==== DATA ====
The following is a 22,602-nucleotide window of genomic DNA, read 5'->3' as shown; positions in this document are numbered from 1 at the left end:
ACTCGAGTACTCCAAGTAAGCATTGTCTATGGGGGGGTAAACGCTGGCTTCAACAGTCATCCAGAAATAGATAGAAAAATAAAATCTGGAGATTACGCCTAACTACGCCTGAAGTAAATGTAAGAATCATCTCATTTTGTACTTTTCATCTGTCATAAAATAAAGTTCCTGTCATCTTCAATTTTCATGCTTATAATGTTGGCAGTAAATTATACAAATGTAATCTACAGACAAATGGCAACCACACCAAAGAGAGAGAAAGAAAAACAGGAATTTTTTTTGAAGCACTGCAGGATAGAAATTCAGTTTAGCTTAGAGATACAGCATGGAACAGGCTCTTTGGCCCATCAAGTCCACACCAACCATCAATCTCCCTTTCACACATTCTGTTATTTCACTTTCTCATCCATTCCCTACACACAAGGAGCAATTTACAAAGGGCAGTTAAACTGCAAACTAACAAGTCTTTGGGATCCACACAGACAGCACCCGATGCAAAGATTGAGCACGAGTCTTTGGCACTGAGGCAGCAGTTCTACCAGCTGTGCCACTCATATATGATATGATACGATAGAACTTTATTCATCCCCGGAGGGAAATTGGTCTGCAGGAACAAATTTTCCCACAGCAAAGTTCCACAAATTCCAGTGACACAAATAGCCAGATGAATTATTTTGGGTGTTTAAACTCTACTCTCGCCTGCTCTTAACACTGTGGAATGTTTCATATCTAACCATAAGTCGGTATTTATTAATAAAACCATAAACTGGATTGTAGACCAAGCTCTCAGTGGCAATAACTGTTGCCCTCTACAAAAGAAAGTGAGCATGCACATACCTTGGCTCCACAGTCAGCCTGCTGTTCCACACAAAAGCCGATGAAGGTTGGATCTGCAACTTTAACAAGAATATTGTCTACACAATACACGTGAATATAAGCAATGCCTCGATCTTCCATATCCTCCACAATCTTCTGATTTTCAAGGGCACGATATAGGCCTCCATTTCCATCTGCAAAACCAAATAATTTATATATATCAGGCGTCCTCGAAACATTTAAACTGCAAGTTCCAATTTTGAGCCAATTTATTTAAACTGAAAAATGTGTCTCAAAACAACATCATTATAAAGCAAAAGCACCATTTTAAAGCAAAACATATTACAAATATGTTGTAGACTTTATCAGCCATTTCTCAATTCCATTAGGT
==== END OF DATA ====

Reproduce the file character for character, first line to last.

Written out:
The following is a 22,602-nucleotide window of genomic DNA, read 5'->3' as shown; positions in this document are numbered from 1 at the left end:
ACTCGAGTACTCCAAGTAAGCATTGTCTATGGGGGGGTAAACGCTGGCTTCAACAGTCATCCAGAAATAGATAGAAAAATAAAATCTGGAGATTACGCCTAACTACGCCTGAAGTAAATGTAAGAATCATCTCATTTTGTACTTTTCATCTGTCATAAAATAAAGTTCCTGTCATCTTCAATTTTCATGCTTATAATGTTGGCAGTAAATTATACAAATGTAATCTACAGACAAATGGCAACCACACCAAAGAGAGAGAAAGAAAAACAGGAATTTTTTTTGAAGCACTGCAGGATAGAAATTCAGTTTAGCTTAGAGATACAGCATGGAACAGGCTCTTTGGCCCATCAAGTCCACACCAACCATCAATCTCCCTTTCACACATTCTGTTATTTCACTTTCTCATCCATTCCCTACACACAAGGAGCAATTTACAAAGGGCAGTTAAACTGCAAACTAACAAGTCTTTGGGATCCACACAGACAGCACCCGATGCAAAGATTGAGCACGAGTCTTTGGCACTGAGGCAGCAGTTCTACCAGCTGTGCCACTCATATATGATATGATACGATAGAACTTTATTCATCCCCGGAGGGAAATTGGTCTGCAGGAACAAATTTTCCCACAGCAAAGTTCCACAAATTCCAGTGACACAAATAGCCAGATGAATTATTTTGGGTGTTTAAACTCTACTCTCGCCTGCTCTTAACACTGTGGAATGTTTCATATCTAACCATAAGTCGGTATTTATTAATAAAACCATAAACTGGATTGTAGACCAAGCTCTCAGTGGCAATAACTGTTGCCCTCTACAAAAGAAAGTGAGCATGCACATACCTTGGCTCCACAGTCAGCCTGCTGTTCCACACAAAAGCCGATGAAGGTTGGATCTGCAACTTTAACAAGAATATTGTCTACACAATACACGTGAATATAAGCAATGCCTCGATCTTCCATATCCTCCACAATCTTCTGATTTTCAAGGGCACGATATAGGCCTCCATTTCCATCTGCAAAACCAAATAATTTATATATATCAGGCGTCCTCGAAACATTTAAACTGCAAGTTCCAATTTTGAGCCAATTTATTTAAACTGAAAAATGTGTCTCAAAACAACATCATTATAAAGCAAAAGCACCATTTTAAAGCAAAACATATTACAAATATGTTGTAGACTTTATCAGCCATTTCTCAATTCCATTAGGT